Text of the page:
Here’s issue #29 of my Policy and Politics Newsletter, written 5/9/12. It continues from the previous issue the arguments supporting local resolutions calling for the overturning the Supreme Court’s Citizens United decision.

With the 2012 election season underway, the consequences of the Citizens United decision are becoming clear. The unlimited, super political action committee or “Super PAC” spending has already exceeded $100 million. Ninety percent of this money is coming from roughly 500 wealthy individuals or corporations, meaning that they are largely drowning out the voices of the other 300 million people in the US. The Super PACs are out-spending the candidates’ campaigns. This is a real concern because it means that the campaign is out of the control of the candidates and that it is very difficult to hold this spending to any standard of accountability, for example for the accuracy of their campaign ads. The majority of this spending, 86% according to one tabulation, [1] is negative, i.e., targeting an opponent. Negative advertising demeans candidates and our political process. It turns voters off, which, along with the growing voter perception that the huge amounts of money in the campaigns mean that their vote doesn’t matter and that the system is corrupt, reduces voter turnout. [2] Moreover, the amount spent to date is a drop in the bucket compared to the hundreds of millions of dollars that these Super PACs have stated they will raise and spend during the 2012 election period.

Corporate spending is the big concern because corporations have far greater resources than all other sources combined. Even before Citizens United, 72% ($3.4 billion) of all federal campaign contributions in 2007 – 2010 came from the business sector (individuals and organizations), with labor contributing 4% ($172 million), ideological groups 7% ($308 million), and others 17%. In addition, corporations exert substantial influence in other ways, such as lobbying ($3.3 billion in 2011) and the revolving door (e.g., Obama’s Secretary of the Treasury and his 3 chiefs of staff all came from the financial industry, which has gotten very favorable treatment in the wake of the financial collapse and recession it caused).

Some people argue that unions provide a counter-balance to corporate spending, but past spending and a comparison of overall resources indicate otherwise. Furthermore, union membership in the private sector has dropped from 34% in the 1950s to under 7% today. Clearly, the corporations are winning this battle.

With unlimited corporate funds now unleashed, we can expect even greater business sector dominance. The Citizens United decision dramatically expands potential spending and, therefore, concerns that elected officials will be more responsive to contributors and their money than to constituents. The 15 largest corporations in the US have annual revenues of $2 trillion and annual profits of $146 billion. If just these 15 spent only 1% of their annual profits on campaigns, they would spend more than twice what the Obama and McCain campaigns combined spent in the last presidential election.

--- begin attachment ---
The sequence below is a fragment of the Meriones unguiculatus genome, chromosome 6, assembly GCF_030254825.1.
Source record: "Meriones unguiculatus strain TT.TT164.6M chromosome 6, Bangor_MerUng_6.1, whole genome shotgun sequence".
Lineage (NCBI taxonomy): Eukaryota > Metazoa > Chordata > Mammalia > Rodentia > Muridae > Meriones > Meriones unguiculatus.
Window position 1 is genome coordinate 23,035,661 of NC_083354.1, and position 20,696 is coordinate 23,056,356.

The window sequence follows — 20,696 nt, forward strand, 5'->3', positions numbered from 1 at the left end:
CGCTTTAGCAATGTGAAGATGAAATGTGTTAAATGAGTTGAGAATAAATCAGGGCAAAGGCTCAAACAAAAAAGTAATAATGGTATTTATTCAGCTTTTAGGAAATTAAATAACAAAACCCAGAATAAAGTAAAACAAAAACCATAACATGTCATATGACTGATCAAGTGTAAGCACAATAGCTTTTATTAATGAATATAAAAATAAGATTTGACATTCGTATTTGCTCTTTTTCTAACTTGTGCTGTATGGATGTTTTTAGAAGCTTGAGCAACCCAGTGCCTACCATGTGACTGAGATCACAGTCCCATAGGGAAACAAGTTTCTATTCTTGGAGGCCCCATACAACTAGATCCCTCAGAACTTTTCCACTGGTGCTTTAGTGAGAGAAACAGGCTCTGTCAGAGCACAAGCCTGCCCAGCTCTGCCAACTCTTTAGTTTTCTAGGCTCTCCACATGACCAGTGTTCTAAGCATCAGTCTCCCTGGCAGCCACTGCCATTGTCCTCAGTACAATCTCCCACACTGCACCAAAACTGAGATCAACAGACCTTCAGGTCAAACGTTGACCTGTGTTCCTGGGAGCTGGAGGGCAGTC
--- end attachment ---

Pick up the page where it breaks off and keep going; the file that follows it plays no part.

Citizens all across the country are concerned that unlimited campaign spending by corporations and wealthy individuals will mean that our elections won’t be a fair fight. 79% of the public supports a Constitutional Amendment to overturn Citizens United, including over 2/3 of Republicans and over 80% of Democrats and Independents. Over 1,000 business leaders formally support overturning Citizens United and there has been unusual criticism from state and other federal judges. The Montana Supreme Court upheld the state’s 1912 law limiting corporate spending in campaigns, despite a lower court ruling that Citizens United had invalidated the law in question. The 2nd U.S. Circuit Court of Appeals similarly upheld aNew York City law that places limits on political contributions.

With unlimited corporate campaign spending unleashed, government of, by, and for the people is truly at risk. If, as the Citizens United decision asserts, money equals speech, then those with no money have no voice. This flies in the face of the principles of our democracy and the Constitution that our founders wrote. It is essential that citizens everywhere make their voices heard loudly and clearly to build the incredible momentum that will be necessary to overturn the Citizens United decision.

[1]       Fowler, E., 5/2/12, “Presidential Ads 70% Negative in 2012, Up from 9% in 2008,”

[2]      Kroll, A., 4/24/12, “Poll: Super-PACs will hurt voter turnout in 2012,” Mother Jones


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